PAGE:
Thursday, July 13, 2006

Too Many Words

I had A---- read the blog the other day. I still feel like I haven't found my voice. And she nailed it when she told me I'm using too many words, but not going deep enough. This is why I haven't sent it out to the world at large yet. I'll keep working on it...happy to hear comments from others as well.

Words sometimes seem to get in the way. Especially with a topic as emotional as this. LB commented on the lack of logic behind arguments against gay marriage, and I suspect she's right. But I keep searching for it. But then, so often when discrimination is involved, logic is based on emotional assumptions - like saying blacks have to ride in the back of the bus because they're inferior. Hard to refute if someone believes it to be true, but certainly most of us here in the United States understand that there is something inherently wrong in such racist concepts. Let me digress on this topic for a moment - because I think exploring racism a bit helps to understand some of the arguments against gay marriage, even if it's not necessarily directly comparable, as some black leaders argue.

Most of us harbor all sorts of biases, both acknowledged and unacknowledged (I wrote a bit about this before). The chances are pretty good that occasionally you rely on stereotypes, or lumping groups of people together because of the color of their skin or their religion or their political beliefs. If you're white, the chances are quite good that, even if you believe that the Civil Rights Movement was a good thing, you are still biased in some ways against blacks. Maybe you realize you're doing it. Maybe you don't. But the biases still exist, in subtle and less subtle ways. It's a painful thing to confront if you like to believe yourself not racist (how I flinch when I hear that preface - "I'm not a racist, but...") and you may be one of the rare few who manages to escape all the cultural bombardment that teaches us to look at the "other" with skewed vision (this isn't limited solely to whites - blacks, too, suffer from this kind of biased thinking against people of other races, and even other blacks, and the same issues exist for Asians and Latinos).

Take a look at that Psychology Today article and consider that the chances are good that the potential employers reviewing those applications likely don't consider themselves racist, either. They probably had perfectly good reasons, in their own minds, why they rejected the candidates with the black-sounding names. But the fact remains, fewer folks with "black" names got called back. I'd be curious to hear what percentage of Americans consider themselves racist - does anyone have information about this? Apparently over 1/3 of French describe themselves as racist, but I somehow doubt Americans would be so forthcoming.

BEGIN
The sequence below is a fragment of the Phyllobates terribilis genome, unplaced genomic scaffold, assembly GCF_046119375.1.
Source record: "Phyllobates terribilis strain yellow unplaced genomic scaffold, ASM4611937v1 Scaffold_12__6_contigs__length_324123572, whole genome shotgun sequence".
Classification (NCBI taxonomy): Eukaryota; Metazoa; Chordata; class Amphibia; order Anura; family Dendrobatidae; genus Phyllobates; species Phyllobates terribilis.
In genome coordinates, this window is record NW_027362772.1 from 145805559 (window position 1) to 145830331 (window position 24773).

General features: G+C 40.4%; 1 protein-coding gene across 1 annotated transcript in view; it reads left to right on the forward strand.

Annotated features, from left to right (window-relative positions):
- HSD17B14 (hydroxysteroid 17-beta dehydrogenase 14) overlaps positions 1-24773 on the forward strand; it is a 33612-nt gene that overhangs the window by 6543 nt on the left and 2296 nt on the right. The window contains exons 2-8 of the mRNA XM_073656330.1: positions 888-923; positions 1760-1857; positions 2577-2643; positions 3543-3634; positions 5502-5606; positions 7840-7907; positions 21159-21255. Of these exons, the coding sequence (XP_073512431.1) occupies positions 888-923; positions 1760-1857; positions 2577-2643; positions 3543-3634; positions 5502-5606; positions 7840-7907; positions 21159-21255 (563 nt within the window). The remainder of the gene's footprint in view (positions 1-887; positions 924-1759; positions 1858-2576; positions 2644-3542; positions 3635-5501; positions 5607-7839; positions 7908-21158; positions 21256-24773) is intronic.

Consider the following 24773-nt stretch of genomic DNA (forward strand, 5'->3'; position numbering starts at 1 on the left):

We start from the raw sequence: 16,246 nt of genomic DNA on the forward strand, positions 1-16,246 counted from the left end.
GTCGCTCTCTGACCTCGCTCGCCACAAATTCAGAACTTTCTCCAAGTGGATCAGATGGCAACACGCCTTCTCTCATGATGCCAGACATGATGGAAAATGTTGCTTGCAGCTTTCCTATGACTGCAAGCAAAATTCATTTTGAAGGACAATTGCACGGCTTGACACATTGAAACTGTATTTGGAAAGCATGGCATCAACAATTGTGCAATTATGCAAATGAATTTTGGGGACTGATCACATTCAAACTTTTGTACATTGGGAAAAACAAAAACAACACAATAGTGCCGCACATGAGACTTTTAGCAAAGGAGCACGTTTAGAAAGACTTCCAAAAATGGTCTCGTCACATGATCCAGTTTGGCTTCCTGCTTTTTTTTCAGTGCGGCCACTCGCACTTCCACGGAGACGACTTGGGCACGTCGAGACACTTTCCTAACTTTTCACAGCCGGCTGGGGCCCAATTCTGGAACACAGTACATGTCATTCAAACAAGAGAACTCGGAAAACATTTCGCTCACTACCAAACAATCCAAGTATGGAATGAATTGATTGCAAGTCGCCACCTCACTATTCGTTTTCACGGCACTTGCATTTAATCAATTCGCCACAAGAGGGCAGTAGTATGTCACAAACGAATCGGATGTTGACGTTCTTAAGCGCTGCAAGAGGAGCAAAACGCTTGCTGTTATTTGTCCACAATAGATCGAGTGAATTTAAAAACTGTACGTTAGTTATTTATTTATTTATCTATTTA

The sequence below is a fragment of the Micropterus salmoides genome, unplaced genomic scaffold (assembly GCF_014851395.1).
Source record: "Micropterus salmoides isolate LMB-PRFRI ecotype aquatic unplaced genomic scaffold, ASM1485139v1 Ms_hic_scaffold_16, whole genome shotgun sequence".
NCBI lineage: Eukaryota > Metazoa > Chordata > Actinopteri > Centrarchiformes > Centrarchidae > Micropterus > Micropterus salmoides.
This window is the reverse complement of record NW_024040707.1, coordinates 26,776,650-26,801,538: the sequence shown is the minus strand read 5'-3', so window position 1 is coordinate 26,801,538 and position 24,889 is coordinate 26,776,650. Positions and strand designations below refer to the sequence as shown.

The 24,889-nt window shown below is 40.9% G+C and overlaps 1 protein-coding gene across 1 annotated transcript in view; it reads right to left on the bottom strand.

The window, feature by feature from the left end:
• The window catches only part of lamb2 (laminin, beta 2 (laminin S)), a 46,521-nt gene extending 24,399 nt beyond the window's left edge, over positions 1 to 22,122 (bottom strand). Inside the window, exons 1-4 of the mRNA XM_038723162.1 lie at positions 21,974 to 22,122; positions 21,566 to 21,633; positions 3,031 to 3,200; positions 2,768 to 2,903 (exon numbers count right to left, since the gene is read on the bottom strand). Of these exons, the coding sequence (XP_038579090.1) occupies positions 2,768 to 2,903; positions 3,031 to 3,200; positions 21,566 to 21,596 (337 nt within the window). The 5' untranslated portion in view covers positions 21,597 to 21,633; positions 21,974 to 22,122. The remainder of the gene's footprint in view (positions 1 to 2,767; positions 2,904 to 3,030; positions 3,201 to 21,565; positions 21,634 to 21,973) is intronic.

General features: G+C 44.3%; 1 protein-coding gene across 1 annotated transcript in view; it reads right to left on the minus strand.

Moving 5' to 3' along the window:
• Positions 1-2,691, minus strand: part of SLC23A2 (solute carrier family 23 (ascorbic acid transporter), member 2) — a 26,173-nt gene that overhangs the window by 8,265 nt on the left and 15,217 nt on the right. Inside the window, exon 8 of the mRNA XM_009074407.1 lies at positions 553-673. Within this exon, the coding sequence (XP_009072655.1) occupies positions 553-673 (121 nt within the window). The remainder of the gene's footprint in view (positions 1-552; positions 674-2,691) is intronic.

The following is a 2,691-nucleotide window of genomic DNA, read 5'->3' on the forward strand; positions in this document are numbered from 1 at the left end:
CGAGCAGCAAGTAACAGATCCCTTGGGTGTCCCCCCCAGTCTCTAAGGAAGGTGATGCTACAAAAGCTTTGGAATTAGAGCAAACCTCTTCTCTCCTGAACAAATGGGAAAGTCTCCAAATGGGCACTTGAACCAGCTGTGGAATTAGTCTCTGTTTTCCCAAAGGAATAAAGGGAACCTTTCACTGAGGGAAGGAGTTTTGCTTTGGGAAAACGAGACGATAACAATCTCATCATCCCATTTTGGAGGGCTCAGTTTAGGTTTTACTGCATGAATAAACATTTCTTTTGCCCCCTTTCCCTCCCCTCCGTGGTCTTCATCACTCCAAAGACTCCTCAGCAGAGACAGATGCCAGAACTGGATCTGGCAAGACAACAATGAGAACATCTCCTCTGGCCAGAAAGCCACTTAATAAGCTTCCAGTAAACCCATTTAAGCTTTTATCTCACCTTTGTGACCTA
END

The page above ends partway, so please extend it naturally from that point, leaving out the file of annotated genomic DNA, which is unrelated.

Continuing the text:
Something similar happens when it comes to the question of gay marriage. Certainly there are still plenty of folks out there who are openly homophobic. This seems to change for many people if they're close to someone who comes out. But for many straight people who don't consider themselves homophobic, some line gets crossed in their mind when it comes to gay marriage. You can base your arguments on all sorts of logic about what defines marriage, why it exists. But underlying that logic is an emotional attachment to the idea that gays and lesbians are different - separate but equal perhaps.

How can I claim to be any better, since apparently even I hold onto some such notion. I'm torn between an emotional desire to marry my partner, and some emotional reaction to the idea that I deserve to marry her as much as straight people deserve to marry their beloveds. And something in my personality, as emotional and irrational a person as I am, needs to feel there is logical underpinning to the idea that gay marriage should or shouldn't be allowed.


Anonymous Anonymous said...

You are writing beautifully about a complex topic, without sacrificing the subtleties. I say 'keep going'!

12:16 PM  

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